RL tried some on his mountain bike, and reported that he had to reapply it every 20 miles or so. Apparently, his experience indicates that it doesn’t do quite so well in dirty, dusty conditions. I haven’t been able to try this lube in the dirt, but I can say that at least it doesn’t attract dirt like other lubes I’ve used in the past.

We’ll keep you posted on how this stuff performs over the long haul. So far, though, I’m pretty impressed!

One Bad-ass Lunchbox

This has very little to do with bicycle commuting, but the other day my wife bought me a truly BAD-ASS lunchbox that I just had to share with you. For folks who have traveled abroad, you may recognize it as an Indian “tiffin box”, designed to carry multiple courses of a lunchtime meal, or multiple servings of the same meal for a number of people.

Badass lunchbox

Basically, it is two stainless steel bowls with a separating plate — and a lid for the small bowl. The whole thing clamps together with a hinged carrier and integrated carrying handle, keeping everything together. In the above picture, I have my “Russ Roca-approvedtitanium spork wedged under the clamp.

Here’s what the lunchbox looks like when it’s separated — sorry, I ate everything inside. You’ll have to look at your own lunch!

unpacked

The whole contraption (with carrying handle) is about 10″ tall, and the two bowls hold PLENTY of food (RL, I’m thinking of you and your “super-buffet” appetite!). Two drawbacks, though. First, it isn’t liquid-tight (like Tupperware), so it must be carried upright. Second, it’s heavy. Empty, the thing weighs about a pound. For me this is no big deal, since the bike I carry it on weighs about 50 lbs. What’s another pound between friends?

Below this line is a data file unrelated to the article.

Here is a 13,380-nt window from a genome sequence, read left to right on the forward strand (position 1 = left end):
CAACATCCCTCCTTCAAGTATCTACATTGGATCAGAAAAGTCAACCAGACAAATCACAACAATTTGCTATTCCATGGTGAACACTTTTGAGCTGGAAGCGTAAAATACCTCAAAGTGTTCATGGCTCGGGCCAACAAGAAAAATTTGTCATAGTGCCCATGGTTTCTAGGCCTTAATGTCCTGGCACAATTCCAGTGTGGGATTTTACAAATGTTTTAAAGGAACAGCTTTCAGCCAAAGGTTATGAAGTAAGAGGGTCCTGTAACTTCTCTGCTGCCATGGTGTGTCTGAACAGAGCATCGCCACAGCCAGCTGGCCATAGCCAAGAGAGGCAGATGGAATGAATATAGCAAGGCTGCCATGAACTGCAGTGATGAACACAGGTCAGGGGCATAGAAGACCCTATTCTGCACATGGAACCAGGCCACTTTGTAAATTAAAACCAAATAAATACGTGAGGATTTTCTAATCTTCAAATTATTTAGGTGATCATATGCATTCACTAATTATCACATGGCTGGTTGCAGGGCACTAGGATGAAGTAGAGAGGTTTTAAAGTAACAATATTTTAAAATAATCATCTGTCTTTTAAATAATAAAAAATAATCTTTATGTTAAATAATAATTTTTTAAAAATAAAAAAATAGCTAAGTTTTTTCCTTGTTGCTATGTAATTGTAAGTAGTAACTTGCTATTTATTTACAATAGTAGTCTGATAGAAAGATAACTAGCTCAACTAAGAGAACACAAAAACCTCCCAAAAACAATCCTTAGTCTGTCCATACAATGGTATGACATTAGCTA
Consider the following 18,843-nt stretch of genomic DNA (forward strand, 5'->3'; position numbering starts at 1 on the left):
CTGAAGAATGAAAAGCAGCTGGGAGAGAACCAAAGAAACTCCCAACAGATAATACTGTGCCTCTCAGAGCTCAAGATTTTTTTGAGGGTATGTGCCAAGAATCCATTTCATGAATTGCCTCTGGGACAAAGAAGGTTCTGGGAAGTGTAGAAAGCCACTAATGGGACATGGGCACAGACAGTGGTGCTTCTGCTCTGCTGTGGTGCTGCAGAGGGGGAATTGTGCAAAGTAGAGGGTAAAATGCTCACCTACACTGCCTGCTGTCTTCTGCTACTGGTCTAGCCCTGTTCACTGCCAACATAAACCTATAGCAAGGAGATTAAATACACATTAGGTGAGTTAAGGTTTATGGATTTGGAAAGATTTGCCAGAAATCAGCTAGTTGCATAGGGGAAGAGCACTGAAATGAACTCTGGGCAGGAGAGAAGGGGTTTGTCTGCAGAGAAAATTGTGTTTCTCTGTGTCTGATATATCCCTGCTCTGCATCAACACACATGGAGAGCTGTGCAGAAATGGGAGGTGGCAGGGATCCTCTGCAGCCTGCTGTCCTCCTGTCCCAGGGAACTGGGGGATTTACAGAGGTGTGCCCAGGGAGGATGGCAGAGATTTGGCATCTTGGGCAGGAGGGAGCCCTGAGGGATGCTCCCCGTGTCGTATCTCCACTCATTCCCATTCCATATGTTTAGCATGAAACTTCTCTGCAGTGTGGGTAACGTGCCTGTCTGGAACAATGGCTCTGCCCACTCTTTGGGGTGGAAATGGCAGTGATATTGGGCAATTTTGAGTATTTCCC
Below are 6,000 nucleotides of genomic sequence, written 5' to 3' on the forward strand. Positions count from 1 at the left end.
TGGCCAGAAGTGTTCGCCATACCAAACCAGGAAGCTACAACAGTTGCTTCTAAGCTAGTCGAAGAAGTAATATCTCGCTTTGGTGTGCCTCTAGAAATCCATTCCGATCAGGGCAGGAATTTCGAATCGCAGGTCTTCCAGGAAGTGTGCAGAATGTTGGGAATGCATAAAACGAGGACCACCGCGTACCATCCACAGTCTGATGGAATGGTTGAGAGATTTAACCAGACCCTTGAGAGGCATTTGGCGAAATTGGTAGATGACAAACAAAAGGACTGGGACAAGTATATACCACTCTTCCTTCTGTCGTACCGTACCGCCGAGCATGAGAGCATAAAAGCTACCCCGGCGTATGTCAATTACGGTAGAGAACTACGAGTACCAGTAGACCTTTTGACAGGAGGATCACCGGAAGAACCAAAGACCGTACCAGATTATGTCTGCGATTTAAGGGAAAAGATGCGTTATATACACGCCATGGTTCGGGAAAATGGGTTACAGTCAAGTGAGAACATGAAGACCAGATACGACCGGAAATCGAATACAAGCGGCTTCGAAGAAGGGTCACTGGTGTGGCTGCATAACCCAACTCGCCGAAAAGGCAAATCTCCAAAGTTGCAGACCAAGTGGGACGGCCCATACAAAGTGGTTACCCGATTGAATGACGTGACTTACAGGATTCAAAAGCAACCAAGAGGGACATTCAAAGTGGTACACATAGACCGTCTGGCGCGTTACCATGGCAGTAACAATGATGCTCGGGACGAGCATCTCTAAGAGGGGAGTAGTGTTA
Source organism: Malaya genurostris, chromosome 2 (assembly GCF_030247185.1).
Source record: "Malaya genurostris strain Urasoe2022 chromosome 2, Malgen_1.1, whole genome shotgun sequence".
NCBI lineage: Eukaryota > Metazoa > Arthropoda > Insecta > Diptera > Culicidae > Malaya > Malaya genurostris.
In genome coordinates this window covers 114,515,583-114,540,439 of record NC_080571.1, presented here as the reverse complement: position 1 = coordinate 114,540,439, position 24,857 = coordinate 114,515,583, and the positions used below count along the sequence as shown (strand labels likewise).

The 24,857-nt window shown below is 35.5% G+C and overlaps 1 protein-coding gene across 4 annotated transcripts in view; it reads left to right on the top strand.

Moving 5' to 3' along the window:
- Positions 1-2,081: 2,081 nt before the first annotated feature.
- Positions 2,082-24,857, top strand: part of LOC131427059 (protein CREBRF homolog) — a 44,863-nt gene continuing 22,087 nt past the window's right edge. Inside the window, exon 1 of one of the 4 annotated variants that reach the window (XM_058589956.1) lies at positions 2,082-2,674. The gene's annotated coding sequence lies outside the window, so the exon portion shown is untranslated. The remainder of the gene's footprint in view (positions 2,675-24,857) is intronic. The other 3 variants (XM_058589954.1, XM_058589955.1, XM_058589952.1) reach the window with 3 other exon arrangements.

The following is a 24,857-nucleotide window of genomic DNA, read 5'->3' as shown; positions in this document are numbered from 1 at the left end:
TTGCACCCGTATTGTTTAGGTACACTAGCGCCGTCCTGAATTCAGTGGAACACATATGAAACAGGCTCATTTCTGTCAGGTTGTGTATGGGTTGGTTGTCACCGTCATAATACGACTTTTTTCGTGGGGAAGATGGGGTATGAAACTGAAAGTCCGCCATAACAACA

The lunchbox sits on top of my rear rack, or sometimes I slip it into one of the panniers — it’s small enough to fit and still leave room for other goodies. I just throw a bungee cord over it when it’s on the rack and it stays in place.

Ready to roll

My wife found this box on a website called Reusablebags.com, which also sells lots of products made out of sustainable and/or recycled materials, if that’s your bag…ha ha. While we were shopping there, we also bought our son an insulated lunchbag made out of recycled soda bottles…keeping 10 2-liter bottles out of landfills. Yeah!